'Like a horror movie,' Niagara woman got flesh-eating disease from a nail
Colleen O'Connor was waiting to see a doctor for flu-like symptoms when she went into septic shock
The room is purple. And a ventilator is in her throat. Colleen O'Connor wakes up to the sound of nurses talking and she screams for her dad.
She had been in the intensive care unit at Welland General Hospital in the Niagara area — unconscious for a week — and her parents were told she wasn't going to live.
"I woke up completely upside down," she recalls that day in August 2017 when she regained consciousness, "It took me a couple weeks to really grasp what had really happened."
And what happened was that O'Connor got flesh eating disease.
The 38-year-old said the doctors found black mould in her blood. When they asked her about a recent time when she might have cut herself, the only thing she could think of was the nail she cut herself on when helping some friends flip a house in Hamilton.
"[The cut] wasn't really deep but it was deep enough," she says. "There's no other explanation."
She describes the house as being ridden with black mould and full of exposed nails.
"I could've not woken up with a leg. I could've not woken up at all."
Being infected with flesh-eating disease is rare, says Ninh Tran, associate medical officer of health at Hamilton's public health unit, but other types of infections could happen with any type of cut or burn.
"Generally, if you're noticing swelling and redness that happens to be spreading rapidly," he says, then you need to get medical attention.
Other things to watch out for after a cut or a burn is a reddish purple colour, little blisters, weakness, fever or a significant amount of pain.
"Obviously the bigger the cut, the more extensive the burn, increases the risk of developing an infection," Tran says.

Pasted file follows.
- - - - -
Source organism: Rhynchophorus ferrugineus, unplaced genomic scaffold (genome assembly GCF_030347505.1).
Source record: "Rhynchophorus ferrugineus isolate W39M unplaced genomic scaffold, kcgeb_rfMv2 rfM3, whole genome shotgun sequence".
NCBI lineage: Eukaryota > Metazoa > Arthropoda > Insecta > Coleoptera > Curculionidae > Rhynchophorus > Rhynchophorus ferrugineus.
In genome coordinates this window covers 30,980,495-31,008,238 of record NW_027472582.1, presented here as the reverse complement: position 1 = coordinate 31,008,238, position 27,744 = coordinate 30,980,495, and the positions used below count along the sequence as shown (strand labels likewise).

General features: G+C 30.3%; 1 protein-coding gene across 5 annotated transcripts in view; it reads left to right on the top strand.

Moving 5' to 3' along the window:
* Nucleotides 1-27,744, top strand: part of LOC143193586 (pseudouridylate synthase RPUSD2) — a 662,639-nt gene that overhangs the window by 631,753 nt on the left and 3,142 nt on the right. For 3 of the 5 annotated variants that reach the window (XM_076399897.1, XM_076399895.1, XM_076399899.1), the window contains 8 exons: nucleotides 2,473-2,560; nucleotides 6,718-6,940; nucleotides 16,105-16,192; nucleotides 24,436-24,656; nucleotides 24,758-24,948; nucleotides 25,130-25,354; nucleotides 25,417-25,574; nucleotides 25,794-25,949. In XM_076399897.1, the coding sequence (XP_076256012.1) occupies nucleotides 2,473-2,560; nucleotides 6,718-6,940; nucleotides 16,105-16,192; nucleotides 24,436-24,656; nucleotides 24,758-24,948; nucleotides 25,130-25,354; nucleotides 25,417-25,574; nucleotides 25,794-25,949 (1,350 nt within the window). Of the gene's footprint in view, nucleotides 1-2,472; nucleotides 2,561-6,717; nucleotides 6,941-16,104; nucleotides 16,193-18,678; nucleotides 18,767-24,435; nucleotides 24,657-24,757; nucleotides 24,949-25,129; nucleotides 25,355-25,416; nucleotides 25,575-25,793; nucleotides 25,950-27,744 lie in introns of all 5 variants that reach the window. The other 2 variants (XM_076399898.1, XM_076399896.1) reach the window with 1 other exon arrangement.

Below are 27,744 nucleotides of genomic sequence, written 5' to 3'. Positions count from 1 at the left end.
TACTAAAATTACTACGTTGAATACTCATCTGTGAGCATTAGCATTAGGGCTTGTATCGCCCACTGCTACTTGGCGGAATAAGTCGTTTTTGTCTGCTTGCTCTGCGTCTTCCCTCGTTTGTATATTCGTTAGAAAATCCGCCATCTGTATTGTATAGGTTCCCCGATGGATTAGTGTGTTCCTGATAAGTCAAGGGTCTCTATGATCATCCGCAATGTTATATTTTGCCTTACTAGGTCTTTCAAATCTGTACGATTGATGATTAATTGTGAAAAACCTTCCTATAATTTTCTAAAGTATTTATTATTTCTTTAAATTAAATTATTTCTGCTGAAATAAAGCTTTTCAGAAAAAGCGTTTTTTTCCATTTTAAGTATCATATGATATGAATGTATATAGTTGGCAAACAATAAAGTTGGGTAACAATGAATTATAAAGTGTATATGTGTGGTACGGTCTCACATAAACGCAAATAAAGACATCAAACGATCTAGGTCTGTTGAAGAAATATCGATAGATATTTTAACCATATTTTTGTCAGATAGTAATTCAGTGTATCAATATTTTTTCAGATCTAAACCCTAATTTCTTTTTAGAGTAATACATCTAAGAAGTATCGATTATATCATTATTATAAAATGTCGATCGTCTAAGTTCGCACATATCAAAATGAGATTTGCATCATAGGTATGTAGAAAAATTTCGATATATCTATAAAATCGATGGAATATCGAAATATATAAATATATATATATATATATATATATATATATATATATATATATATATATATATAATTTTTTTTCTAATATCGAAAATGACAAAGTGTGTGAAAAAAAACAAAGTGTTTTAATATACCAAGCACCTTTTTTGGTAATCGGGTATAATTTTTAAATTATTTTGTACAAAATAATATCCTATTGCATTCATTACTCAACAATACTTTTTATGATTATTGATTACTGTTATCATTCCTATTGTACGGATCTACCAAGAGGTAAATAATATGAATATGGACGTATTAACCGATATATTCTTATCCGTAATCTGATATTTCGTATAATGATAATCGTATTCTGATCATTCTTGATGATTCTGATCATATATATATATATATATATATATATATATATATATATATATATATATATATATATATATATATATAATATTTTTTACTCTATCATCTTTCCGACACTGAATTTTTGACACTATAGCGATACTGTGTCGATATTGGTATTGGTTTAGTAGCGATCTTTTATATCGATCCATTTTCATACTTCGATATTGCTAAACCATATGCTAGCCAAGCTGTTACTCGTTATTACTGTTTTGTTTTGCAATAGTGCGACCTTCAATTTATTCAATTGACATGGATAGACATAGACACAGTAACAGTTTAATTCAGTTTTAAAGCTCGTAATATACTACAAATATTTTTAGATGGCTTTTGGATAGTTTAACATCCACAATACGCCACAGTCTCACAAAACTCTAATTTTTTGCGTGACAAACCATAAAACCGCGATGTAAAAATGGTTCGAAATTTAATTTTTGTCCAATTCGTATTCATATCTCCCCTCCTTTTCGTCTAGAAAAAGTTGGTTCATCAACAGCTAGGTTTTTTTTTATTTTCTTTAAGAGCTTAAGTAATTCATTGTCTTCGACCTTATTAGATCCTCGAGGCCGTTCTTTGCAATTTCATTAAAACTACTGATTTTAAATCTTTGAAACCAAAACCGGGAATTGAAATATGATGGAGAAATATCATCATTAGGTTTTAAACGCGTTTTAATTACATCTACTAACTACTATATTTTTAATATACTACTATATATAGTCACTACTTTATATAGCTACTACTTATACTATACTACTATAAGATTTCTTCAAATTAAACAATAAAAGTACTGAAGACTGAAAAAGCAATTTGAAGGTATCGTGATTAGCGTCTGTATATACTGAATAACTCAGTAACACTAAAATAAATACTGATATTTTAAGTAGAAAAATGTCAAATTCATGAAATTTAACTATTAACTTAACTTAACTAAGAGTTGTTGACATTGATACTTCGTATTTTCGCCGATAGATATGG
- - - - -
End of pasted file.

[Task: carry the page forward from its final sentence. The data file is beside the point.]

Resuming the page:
O'Connor says she left her cut uncleaned despite having warned her friends to clean theirs that day. She recently heard from a friend who works in construction, "'I gotta start wiping my cuts and cleaning my scrapes.'"
Long journey to recovery
O'Connor cut her leg on a Friday. She says on Monday and Tuesday she felt like she had a flu and was feeling some cramps. At first she thought perhaps it was from working out too rigorously, as she liked to do kickboxing and lift heavy weights.
But when she was waiting to be seen at the Douglas Memorial urgent care centre with her mom, she started sweating. Her mom said her leg "looked like it was dead."
Then she went into septic shock.
"My mom saved my life," says O'Connor. "If she wasn't there watching me and staring at my leg, it could've been completely different."
One surgery, becoming bedridden, rounds of antibiotics, drastic weight loss and months later, O'Connor was finally able to return to the gym in February 2018.
'Like a horror movie'
It took her a few months, but now she can workout for hours again, despite there being a numbness in her leg and her knee being a bother sometimes.
She wears a large scar that attracts a lot of attention when she's walking outside.
But what isn't so visible are the recurring nightmares.
The dreams are always gory, she says, from scenes of the accident to thinking she had woken up without a leg.
"It's like a horror movie that I'm a star of, and I don't win at the end type thing."
She's on long-term disability now and sees a mental health worker. She says she will finally speak about the accident in more detail over a two-hour session scheduled on Friday.
"It's emotional, but i have to do it," she says.
The entire healing process has been long and tedious for O'Connor, but she says she's grateful to still have a leg and be able to walk.
"I'm feeling the pain, I'm here to be able to feel it, I'm happy with that."